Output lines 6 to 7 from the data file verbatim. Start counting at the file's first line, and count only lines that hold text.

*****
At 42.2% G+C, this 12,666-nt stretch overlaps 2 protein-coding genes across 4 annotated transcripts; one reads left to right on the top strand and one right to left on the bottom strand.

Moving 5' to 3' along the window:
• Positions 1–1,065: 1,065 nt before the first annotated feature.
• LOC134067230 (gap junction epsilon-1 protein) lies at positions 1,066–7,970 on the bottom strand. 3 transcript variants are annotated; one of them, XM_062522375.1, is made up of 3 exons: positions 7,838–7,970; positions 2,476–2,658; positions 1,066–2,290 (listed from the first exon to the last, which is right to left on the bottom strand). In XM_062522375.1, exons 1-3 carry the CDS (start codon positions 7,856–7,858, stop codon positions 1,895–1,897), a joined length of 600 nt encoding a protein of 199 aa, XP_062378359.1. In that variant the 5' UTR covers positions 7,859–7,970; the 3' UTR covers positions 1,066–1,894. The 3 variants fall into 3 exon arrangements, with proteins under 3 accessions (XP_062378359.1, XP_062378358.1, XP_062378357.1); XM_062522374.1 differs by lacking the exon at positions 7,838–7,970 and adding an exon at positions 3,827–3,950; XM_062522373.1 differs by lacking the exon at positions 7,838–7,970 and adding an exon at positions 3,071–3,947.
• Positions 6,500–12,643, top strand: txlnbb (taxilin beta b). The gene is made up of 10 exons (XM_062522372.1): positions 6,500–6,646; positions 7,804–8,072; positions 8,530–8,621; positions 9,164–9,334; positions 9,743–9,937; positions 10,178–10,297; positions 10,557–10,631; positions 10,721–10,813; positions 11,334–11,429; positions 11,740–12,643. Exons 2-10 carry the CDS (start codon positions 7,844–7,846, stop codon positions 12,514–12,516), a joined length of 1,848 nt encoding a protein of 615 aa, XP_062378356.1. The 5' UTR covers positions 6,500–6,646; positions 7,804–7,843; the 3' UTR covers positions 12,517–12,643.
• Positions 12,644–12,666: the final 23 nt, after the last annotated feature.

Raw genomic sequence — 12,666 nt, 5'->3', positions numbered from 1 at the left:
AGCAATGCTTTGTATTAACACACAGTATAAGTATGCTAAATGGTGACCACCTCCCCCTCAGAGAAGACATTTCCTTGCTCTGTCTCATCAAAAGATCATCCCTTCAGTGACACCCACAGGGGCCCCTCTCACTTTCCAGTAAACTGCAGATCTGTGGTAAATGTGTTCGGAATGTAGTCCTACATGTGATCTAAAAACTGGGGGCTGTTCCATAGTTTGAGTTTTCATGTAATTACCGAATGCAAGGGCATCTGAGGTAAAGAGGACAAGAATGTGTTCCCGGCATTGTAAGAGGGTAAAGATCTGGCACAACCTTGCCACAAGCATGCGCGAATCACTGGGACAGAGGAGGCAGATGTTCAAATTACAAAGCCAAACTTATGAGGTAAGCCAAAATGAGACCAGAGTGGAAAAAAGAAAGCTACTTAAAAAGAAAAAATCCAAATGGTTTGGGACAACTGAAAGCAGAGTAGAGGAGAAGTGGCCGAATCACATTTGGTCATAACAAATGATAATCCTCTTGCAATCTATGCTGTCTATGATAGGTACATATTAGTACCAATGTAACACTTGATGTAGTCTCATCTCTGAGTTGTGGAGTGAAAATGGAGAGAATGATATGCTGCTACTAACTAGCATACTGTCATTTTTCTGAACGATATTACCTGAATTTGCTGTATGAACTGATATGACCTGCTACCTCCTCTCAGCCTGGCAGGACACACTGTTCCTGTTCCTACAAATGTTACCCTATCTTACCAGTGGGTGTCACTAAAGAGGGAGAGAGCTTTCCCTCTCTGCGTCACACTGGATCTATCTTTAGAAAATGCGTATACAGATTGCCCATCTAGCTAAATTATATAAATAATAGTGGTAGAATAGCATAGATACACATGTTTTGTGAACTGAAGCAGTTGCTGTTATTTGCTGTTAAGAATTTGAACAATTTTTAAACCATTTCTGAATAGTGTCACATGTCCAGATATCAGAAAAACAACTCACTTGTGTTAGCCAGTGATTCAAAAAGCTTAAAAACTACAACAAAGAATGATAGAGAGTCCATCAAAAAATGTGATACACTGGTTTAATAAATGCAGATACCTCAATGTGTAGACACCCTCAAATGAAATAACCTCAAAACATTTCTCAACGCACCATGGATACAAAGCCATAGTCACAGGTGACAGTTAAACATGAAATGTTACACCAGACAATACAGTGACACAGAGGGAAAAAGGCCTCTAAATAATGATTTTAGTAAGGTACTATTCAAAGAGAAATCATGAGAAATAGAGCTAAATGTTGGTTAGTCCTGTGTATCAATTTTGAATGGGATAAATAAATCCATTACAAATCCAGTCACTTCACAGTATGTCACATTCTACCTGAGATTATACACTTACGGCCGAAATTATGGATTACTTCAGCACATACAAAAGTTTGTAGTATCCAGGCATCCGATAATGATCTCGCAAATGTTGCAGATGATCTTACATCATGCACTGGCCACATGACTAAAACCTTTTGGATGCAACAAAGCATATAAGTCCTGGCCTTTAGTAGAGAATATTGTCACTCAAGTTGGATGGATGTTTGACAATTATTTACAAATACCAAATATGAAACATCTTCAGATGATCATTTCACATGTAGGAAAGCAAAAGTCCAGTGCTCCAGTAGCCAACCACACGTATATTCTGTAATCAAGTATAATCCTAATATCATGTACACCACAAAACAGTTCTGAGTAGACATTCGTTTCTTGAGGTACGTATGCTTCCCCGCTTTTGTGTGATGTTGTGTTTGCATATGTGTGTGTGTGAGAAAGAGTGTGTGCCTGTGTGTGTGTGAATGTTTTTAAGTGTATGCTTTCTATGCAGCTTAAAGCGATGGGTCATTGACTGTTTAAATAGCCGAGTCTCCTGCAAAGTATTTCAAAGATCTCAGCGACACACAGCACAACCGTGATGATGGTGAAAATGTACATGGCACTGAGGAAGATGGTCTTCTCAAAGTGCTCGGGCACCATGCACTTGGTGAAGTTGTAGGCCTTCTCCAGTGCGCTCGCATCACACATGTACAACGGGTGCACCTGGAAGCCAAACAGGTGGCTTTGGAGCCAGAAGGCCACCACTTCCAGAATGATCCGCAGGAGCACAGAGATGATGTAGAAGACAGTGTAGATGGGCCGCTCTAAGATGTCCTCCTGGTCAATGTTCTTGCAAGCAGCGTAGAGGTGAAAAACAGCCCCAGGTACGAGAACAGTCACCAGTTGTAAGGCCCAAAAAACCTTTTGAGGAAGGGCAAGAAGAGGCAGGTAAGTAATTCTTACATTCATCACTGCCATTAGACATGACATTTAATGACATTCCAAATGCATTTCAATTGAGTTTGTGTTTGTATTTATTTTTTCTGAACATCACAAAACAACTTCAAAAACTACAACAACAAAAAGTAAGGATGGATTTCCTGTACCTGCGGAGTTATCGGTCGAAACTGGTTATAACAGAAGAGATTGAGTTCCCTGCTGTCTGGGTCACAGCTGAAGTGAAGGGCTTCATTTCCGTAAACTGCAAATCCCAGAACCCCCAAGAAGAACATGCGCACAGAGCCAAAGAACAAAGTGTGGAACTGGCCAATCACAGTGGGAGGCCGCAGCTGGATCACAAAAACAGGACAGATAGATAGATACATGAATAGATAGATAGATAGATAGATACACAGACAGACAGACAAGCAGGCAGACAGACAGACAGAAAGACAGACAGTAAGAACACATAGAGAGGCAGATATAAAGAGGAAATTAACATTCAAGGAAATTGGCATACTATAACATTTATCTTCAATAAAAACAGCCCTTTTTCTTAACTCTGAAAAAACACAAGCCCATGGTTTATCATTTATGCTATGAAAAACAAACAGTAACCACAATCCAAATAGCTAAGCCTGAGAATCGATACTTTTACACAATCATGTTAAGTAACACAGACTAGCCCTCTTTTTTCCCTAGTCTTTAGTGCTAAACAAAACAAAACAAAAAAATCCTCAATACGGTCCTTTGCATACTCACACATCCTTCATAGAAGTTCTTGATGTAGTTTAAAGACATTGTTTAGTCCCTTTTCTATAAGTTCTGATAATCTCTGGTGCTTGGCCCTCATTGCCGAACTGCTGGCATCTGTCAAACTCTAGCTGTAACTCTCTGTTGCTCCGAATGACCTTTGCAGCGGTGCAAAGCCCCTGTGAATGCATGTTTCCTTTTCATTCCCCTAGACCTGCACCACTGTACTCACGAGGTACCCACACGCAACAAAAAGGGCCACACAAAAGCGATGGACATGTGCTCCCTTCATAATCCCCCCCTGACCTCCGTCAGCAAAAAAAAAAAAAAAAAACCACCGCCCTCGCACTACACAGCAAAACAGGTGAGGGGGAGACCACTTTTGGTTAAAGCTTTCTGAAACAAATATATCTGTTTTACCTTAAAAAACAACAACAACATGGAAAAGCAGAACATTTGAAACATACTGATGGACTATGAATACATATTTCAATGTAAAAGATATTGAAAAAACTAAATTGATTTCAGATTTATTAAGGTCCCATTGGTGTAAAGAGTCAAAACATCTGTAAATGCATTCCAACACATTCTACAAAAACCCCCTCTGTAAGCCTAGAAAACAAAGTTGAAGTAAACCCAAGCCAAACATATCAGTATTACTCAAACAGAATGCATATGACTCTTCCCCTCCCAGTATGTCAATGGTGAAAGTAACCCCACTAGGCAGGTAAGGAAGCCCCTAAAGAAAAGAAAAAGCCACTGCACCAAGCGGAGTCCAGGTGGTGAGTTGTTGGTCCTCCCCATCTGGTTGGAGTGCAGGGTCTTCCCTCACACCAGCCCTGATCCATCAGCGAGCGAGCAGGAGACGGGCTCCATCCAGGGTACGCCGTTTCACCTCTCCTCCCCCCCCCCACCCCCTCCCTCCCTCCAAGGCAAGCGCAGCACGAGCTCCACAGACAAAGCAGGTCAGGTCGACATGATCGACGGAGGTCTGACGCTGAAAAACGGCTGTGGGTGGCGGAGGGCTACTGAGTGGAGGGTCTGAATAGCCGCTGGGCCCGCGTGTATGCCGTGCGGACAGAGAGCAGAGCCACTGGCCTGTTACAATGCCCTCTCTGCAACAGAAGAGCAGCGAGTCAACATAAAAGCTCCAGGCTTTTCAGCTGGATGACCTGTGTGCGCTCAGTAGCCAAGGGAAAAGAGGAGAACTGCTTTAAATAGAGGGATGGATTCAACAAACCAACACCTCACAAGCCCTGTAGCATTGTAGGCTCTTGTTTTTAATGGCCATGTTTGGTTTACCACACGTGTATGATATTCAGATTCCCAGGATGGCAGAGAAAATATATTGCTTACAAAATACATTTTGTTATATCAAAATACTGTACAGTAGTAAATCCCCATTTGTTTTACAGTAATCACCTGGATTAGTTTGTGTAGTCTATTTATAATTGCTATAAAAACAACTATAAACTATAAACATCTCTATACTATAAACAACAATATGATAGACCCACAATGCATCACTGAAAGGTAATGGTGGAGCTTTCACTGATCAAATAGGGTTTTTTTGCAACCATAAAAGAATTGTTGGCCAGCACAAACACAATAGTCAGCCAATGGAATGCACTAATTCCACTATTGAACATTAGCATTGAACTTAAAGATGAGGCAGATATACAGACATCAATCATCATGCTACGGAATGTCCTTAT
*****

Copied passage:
• Positions 12,644–12,666: the final 23 nt, after the last annotated feature.

Raw genomic sequence — 12,666 nt, 5'->3', positions numbered from 1 at the left: